Here’s where Biden and Trump stand on social security, healthcare


Considering that Americans value retirement security a great deal, both President Donald Trump and Democratic presidential nominee Joe Biden have spoken relatively little about this pressing issue.

While the weeks leading to Election Day have been full of hot-button issues including coronavirus (COVID-19) response, it’s social security and health care that could prove to be deciding factors in the polls.

Biden plans to shore up Social Security

Biden has expressed backing on the expansion of the program, with bigger benefit checks to Americans and higher taxes on the rich.

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For example, to protect seniors against depleted retirement savings, Biden plans to raise monthly payments for seniors who have been receiving benefits for at least two decades.

His proposal would also set a minimum benefit — at least 125 percent of the poverty level — for those who have worked at least 30 years. Monthly survivor benefits for widowers and widows would increase by 20 percent.

To improve the program’s solvency, Biden plans to impose Social Security payroll taxes on high earners, according to CNBC. Currently, workers pay 6.2 percent from wages, capped at wages up to $137,700 (which is indexed for inflation). Biden would also apply taxes to earnings over $400,000.

Trump vows to ‘protect’ Social Security

In August, President Trump signed an executive measure creating a Social Security payroll tax holiday.

This allows employers to defer workers’ portion of the Social Security payroll tax — 6.2 percent on wages up to $137,700 — to be temporarily suspended from Sept. 1 to Dec. 31. This only applies to workers making less than about $100,000 annually.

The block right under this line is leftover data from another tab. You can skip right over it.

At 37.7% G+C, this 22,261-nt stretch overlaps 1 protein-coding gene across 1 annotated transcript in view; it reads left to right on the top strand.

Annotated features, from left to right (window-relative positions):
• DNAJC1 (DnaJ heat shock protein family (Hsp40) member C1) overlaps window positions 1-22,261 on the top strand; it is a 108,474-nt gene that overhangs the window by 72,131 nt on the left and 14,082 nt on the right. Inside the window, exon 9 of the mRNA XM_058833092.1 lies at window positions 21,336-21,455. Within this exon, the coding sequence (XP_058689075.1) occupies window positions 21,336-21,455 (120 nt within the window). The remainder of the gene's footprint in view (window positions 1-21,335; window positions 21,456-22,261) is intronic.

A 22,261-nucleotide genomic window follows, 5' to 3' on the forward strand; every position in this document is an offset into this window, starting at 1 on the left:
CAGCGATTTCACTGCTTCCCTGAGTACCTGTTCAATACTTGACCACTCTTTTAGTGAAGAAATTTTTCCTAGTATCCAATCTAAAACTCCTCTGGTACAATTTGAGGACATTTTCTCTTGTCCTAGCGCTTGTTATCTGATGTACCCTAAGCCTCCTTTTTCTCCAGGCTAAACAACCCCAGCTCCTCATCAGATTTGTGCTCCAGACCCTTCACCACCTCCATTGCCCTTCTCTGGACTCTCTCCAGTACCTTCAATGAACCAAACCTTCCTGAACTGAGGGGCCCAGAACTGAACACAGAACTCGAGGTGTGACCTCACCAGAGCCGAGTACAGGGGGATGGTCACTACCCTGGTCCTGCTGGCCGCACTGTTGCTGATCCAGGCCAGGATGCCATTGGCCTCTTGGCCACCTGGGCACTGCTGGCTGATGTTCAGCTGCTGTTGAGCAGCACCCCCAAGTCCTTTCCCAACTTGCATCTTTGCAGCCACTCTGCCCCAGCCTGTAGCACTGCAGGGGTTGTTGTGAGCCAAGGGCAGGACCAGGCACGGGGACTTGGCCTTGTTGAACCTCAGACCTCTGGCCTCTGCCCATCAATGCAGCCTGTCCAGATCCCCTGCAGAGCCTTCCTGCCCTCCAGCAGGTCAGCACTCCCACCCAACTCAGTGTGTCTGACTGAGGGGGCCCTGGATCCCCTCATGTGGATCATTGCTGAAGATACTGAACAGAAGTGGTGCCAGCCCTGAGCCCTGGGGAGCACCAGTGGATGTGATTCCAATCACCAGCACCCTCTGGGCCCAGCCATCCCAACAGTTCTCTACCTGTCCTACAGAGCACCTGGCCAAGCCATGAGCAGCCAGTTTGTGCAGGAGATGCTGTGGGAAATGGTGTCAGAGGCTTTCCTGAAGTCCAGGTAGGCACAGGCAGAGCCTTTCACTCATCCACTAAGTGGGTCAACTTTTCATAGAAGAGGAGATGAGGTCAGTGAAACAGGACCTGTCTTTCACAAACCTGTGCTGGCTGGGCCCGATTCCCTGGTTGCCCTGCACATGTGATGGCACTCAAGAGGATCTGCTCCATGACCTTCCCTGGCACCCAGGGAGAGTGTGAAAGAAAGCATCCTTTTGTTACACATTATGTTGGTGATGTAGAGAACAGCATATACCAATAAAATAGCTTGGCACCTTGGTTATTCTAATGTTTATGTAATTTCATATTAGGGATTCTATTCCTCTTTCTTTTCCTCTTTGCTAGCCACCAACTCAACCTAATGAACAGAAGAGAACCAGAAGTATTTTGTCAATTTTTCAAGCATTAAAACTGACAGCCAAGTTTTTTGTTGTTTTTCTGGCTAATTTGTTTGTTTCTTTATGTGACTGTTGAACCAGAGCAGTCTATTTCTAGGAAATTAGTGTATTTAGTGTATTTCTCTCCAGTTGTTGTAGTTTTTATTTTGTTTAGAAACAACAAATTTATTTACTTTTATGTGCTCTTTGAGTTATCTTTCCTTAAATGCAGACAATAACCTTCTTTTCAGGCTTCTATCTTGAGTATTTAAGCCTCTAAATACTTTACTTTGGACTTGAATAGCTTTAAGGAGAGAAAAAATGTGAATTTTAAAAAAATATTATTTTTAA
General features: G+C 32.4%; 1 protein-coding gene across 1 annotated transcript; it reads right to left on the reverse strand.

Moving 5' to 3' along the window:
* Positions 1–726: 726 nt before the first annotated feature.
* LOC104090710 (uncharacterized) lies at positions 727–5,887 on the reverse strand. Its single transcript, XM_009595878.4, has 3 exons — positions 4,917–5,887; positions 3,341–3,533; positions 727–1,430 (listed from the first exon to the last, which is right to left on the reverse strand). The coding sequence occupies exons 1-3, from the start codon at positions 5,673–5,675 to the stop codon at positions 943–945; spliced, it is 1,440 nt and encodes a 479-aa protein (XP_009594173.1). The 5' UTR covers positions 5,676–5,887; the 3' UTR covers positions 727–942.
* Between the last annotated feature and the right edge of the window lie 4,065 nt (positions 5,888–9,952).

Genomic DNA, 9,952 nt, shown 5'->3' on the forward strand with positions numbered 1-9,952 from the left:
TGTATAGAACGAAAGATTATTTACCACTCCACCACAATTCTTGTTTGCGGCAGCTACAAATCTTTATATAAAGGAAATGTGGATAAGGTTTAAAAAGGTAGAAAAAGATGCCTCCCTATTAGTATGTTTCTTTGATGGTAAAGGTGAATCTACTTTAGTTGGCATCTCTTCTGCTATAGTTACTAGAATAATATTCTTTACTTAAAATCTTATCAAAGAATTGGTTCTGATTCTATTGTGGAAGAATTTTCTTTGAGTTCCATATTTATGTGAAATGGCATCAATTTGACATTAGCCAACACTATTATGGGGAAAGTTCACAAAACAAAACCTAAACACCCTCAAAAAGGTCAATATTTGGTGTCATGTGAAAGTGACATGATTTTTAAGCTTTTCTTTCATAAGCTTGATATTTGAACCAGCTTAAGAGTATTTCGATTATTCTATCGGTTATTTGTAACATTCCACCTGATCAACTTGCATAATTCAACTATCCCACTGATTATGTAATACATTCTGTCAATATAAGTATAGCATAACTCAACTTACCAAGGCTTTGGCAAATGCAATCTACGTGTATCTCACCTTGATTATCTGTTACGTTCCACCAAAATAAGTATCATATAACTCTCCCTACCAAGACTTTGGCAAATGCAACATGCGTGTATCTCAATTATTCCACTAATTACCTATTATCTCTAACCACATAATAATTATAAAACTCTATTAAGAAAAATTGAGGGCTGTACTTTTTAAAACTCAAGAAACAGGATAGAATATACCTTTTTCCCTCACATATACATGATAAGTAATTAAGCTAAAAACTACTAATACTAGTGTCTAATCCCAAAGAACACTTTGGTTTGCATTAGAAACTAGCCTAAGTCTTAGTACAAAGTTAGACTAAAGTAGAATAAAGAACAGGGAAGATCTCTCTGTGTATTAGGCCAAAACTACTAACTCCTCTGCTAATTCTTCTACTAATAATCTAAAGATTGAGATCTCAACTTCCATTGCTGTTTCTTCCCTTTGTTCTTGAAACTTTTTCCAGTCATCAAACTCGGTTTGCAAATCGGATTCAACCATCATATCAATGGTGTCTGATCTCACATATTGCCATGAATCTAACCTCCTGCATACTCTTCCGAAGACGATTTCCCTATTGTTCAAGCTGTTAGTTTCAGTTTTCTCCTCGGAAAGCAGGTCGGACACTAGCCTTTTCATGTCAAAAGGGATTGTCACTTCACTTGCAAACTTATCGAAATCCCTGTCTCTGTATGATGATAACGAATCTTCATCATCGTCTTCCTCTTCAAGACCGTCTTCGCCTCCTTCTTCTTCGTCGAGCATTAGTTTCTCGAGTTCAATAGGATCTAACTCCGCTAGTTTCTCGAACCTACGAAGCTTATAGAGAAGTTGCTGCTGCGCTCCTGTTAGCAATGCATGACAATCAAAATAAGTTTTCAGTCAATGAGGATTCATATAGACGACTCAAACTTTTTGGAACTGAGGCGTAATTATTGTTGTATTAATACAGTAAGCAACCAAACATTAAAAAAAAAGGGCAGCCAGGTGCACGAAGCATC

Trump, however, floated forgiving that deferred tax.

“If I’m victorious on Nov. 3, I plan to forgive these taxes and make permanent cuts to the payroll tax,” Trump said in the CNBC report.

On Medicare, both Trump and Biden want to reduce prescription drug costs, although their approaches differ

Apart from supporting the Affordable Care Act (ACA), Biden said he wants Americans to enroll in Medicare starting 60 years old instead of 65. The program would cover dental, vision, and hearing, all of which are currently excluded.

Biden’s plan also seeks to reduce the cost of prescription drugs for Medicare beneficiaries by, for instance, allowing the government to negotiate those prices. This is currently prohibited by law.

Trump, on the other hand, took several measures to reduce the cost of prescription drugs, including lifting “gag orders” on pharmacists that prohibited them from telling patients there was a cheaper option for their prescriptions.

In a speech, Trump also said he wants to send $200 payment cards to some individuals on the senior health care program to help pay for drugs.


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